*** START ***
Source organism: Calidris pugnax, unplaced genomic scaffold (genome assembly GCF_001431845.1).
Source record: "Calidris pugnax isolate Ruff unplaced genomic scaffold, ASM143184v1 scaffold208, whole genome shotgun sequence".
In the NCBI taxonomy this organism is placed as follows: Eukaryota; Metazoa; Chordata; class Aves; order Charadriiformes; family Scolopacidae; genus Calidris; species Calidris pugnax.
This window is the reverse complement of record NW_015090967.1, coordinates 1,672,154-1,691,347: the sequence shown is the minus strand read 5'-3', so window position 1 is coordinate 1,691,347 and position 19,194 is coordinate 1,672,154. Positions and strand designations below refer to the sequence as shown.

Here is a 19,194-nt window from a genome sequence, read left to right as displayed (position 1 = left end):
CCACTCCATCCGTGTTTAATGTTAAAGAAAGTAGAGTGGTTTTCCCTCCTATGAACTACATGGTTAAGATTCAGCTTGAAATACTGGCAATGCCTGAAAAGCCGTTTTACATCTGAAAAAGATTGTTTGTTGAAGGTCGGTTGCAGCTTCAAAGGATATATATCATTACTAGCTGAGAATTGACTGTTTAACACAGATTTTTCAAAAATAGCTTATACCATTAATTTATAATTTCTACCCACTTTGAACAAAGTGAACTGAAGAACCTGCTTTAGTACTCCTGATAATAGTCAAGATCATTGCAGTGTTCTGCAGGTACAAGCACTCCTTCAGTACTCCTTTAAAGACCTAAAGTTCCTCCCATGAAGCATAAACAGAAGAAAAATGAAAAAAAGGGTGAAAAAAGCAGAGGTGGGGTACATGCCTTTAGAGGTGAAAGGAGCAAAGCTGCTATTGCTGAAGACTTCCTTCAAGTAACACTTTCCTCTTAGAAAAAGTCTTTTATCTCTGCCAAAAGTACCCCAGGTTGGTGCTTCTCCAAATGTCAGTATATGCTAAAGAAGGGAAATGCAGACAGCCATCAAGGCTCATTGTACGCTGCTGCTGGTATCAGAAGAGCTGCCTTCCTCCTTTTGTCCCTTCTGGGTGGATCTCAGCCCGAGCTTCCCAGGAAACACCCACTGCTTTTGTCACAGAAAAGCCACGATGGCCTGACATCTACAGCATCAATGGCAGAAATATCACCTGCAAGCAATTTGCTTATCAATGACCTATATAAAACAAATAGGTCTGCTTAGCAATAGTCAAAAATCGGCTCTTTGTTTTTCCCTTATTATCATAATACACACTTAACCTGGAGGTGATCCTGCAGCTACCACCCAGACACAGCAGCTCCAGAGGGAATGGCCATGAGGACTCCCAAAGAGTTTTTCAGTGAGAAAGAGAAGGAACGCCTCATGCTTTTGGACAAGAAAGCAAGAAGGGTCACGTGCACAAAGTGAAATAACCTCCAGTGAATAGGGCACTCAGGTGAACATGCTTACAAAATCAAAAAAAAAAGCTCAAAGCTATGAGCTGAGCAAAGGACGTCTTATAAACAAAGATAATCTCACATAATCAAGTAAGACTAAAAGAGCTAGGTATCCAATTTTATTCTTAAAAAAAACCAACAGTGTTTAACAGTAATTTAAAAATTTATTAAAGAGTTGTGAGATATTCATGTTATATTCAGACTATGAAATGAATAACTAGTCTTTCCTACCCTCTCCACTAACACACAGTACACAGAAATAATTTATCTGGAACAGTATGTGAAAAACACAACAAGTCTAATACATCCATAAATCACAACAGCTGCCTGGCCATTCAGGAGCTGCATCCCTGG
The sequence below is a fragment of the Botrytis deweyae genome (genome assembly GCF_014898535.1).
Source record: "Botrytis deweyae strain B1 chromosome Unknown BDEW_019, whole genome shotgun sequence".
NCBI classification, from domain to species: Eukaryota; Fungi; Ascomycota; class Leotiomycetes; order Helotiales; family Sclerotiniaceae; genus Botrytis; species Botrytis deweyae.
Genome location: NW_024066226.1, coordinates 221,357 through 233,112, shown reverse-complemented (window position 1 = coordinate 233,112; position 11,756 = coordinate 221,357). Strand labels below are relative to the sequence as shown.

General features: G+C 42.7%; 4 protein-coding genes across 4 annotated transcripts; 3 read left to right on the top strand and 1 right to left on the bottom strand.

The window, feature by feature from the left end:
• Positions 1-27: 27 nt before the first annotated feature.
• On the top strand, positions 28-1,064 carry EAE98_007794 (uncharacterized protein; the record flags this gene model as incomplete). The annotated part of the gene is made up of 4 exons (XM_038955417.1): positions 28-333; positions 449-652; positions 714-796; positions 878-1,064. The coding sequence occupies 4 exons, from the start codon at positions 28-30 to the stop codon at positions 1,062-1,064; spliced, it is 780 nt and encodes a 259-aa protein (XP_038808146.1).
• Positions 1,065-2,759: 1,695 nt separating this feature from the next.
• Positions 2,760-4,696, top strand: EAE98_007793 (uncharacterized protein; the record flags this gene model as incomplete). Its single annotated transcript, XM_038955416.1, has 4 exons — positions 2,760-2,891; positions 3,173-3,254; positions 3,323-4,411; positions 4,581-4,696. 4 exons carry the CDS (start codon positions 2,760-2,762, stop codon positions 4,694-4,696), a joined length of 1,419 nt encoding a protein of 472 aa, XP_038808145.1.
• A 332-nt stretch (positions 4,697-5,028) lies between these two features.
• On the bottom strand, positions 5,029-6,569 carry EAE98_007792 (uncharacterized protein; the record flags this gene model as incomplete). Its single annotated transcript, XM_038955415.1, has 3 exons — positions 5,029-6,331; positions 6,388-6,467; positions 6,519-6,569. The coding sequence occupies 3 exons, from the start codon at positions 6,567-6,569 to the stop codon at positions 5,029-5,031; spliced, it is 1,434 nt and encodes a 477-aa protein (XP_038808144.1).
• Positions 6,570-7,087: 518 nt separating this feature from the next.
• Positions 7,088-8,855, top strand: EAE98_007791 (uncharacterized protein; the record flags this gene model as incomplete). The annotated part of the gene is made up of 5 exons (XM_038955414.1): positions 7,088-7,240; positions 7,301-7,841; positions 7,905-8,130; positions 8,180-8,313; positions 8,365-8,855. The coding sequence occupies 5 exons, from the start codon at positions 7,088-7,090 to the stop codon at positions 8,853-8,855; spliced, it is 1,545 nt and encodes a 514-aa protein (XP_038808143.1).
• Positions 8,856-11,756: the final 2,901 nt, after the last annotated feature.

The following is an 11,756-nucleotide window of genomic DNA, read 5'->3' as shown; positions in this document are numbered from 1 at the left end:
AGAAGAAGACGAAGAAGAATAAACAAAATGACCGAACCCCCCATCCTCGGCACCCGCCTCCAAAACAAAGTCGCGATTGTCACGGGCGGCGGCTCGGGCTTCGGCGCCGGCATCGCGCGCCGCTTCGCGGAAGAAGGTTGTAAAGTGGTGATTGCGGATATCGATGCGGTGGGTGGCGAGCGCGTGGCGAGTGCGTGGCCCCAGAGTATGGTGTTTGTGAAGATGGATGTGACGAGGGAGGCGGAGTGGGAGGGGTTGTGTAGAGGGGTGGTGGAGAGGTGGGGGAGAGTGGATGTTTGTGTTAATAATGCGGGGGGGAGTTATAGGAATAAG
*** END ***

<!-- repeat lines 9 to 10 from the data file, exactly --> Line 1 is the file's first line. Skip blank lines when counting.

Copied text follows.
NCBI classification, from domain to species: Eukaryota; Fungi; Ascomycota; class Leotiomycetes; order Helotiales; family Sclerotiniaceae; genus Botrytis; species Botrytis deweyae.
Genome location: NW_024066226.1, coordinates 221,357 through 233,112, shown reverse-complemented (window position 1 = coordinate 233,112; position 11,756 = coordinate 221,357). Strand labels below are relative to the sequence as shown.